Blue and Black Wall (1994) on front cover of Collected Poems (1995)
THE PRISONER POET
They had been told to treat him with consideration. So, after they’d pushed him into the cell and locked the door, it opened after a few minutes and a magic marker with fairly broad tip was tossed in, and, once again, the door was locked.
He grasped the idea quickly, and after a few minutes began to write a poem, starting as high up as he could on one wall. A short rest, and then another beneath it. And so on, so that by the end of the day he was both tired and somewhat satisfied. Meals were of course slipped in through low-cut, small-sized sections that opened and shut in each of the four walls at different locations.
The next day after breakfast he began afresh, and so on the next day and the next, until he either needed a new marker or all the walls were filled with poetry. One slightly malicious among his captors threw in a ladder one day so the poet could write from the very top of the walls if he so wished, and of course he did, for he wanted to preserve the poems below. So much so that he finally covered the whole ceiling as well with his flow of verses. The same captor then slipped in a note suggesting he write on the floor; and there was even one window they never opened, which let in the light until it, too, was written on.
Then what to do? It was agreed he would be supplied with markers of several colors, simultaneously, so he would be free to choose which colors to use on different days or even the same day.
It all went rather well for more than a year. The poet had never had so much time in which to compose; he’d never had the opportunity to see all his verses at the same time, and even in chronological order, until he lost track of the sequence, for finally he was forced to write over them – at first, in another color, and eventually sometimes not. One day he might feel he had written some of the world’s finest terza rima; another day he’d discover the beauty of fragment; another would make him feel en epic was in the making or at least the longest sonnet sequence ever managed; epigrams alternating with villanelles, blanks vying with rhymed couplets, the whole works. He even tried writing in different tongues, for he knew at least three, or would mix them up in the same poem.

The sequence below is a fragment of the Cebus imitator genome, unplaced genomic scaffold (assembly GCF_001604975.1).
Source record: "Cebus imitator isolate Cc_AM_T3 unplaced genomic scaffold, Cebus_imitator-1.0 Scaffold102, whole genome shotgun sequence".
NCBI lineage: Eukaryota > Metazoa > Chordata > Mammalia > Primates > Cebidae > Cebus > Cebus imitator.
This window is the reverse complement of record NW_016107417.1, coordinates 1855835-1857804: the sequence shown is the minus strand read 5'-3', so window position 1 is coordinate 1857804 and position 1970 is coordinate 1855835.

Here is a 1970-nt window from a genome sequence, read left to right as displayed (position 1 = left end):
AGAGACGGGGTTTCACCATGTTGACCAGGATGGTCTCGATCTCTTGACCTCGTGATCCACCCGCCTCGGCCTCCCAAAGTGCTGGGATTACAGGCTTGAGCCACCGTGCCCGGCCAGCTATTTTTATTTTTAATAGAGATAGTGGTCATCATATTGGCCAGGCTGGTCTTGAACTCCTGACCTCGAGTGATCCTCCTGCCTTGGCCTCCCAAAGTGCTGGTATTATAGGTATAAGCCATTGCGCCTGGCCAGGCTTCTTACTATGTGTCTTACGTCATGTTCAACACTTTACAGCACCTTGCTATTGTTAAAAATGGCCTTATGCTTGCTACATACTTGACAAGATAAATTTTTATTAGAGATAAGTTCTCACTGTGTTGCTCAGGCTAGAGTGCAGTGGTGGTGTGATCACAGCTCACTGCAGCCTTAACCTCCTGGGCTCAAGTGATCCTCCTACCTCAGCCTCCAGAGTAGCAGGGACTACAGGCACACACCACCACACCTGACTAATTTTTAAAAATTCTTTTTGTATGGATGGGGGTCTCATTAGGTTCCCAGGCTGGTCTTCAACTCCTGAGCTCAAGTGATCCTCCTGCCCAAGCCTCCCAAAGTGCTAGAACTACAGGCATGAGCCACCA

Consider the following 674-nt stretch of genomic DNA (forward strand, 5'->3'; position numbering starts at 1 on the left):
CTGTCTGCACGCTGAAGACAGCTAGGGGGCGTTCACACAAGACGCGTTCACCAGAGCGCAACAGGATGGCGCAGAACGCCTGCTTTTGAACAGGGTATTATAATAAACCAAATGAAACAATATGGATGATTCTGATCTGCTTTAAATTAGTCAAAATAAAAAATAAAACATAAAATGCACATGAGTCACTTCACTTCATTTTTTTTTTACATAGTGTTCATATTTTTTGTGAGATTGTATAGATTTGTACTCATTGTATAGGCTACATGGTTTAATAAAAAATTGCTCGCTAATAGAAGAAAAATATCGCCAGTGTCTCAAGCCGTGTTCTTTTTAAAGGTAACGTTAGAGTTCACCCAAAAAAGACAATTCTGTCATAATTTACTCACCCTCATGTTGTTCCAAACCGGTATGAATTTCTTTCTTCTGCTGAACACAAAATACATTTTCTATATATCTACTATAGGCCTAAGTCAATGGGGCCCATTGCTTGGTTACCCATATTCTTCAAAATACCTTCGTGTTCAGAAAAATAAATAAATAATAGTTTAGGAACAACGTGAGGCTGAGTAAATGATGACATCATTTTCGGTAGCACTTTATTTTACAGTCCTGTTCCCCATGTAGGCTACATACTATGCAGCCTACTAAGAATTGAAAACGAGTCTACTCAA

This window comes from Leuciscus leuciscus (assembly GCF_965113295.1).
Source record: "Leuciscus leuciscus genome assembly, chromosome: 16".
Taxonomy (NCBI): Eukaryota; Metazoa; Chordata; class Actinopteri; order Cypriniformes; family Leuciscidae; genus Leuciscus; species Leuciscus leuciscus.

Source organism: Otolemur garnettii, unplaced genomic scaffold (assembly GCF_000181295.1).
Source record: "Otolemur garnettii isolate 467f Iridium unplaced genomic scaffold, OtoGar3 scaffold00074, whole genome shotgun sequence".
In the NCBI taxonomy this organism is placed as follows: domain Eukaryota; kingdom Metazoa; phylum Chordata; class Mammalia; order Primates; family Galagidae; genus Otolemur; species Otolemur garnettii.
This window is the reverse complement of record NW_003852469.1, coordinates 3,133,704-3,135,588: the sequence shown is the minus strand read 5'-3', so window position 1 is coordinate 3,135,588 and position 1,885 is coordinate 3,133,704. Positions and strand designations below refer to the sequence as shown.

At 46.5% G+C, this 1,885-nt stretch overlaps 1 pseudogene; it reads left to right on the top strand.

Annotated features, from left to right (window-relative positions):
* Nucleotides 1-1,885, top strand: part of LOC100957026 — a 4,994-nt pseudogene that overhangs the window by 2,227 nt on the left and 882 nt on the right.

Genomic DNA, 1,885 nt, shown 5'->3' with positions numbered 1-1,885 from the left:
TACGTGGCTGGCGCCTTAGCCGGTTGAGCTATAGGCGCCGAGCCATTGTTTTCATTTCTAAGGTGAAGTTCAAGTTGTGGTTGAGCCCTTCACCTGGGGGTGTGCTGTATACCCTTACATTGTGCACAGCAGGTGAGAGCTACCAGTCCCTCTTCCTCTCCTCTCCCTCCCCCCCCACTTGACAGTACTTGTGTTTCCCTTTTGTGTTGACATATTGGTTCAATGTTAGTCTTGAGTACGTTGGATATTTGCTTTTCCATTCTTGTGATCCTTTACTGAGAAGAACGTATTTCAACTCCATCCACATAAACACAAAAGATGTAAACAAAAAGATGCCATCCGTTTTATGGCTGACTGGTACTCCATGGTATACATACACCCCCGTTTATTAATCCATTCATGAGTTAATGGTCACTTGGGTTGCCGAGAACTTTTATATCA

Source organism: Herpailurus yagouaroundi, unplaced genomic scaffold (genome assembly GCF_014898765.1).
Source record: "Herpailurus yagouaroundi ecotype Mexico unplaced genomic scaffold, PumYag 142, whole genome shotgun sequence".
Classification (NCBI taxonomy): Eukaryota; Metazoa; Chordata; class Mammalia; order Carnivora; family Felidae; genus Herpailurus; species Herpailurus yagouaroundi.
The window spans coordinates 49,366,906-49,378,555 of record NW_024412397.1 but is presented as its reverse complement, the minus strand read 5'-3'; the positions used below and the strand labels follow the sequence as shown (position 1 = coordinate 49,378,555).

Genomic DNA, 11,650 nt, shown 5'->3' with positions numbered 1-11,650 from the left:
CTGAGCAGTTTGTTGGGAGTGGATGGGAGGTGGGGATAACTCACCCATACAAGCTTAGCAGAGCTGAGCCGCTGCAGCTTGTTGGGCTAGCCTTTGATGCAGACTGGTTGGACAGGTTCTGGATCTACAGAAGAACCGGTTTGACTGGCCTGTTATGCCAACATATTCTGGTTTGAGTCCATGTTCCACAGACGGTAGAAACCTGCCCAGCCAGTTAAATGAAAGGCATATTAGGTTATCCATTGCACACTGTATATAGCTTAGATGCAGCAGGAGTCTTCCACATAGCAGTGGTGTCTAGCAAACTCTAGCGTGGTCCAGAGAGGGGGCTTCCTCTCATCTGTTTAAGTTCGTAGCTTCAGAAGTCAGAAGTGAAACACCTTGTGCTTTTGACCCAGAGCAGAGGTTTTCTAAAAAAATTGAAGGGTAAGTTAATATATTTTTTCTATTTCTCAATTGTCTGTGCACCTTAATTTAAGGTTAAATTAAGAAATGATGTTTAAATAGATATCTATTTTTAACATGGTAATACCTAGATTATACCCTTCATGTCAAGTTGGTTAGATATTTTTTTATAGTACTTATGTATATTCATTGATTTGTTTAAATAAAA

He felt he was actually happy for the first time, or at least truly fortunate, for some shred of his critical faculty remained. He slept well, whether on the floor, wall, or ceiling, for he couldn’t tell which surface his best or his worst poems now rested on – and many of both, he was sure, had long since been written over greatly.
And so it progressed. His captors installed electric bulbs at irregular intervals and positions on all six sides of his quarters, keeping them small so he would have most space on which to write and yet be able to see. Once, he did feel his way around to try to find the window he had written over so many times, but he either couldn’t locate it or had to stop because his hands ached and were black and blue from pounding as he assumed the window was shatterproof; and, in any case, if he kept pounding he would so injure his hands he couldn’t write. By now he’d become ambidextrous, and also was possessed by the growing feeling he was less and less subject to gravity and could with no physical support, if he inclined, which he did not, write in any position, even upside down, as he was able still to resist the writing of any kind of free verse, even calligrams, which the spacings of the electric lights sometimes tempted him to try.
He slept well each night. After some days, during which his captors heard no sound from the cell and deduced his trays were lined up like a train, within, and guessing by now he had tried and possibly succeeded in covering himself with writing, the door was opened and a sonogram specialist, a phrenologist, and finally a priest with a working knowledge of magic entered the cell to see what was what. And the cell had wholly to be demolished before they could bring themselves to believe that they had found him.
David Galler, 2002
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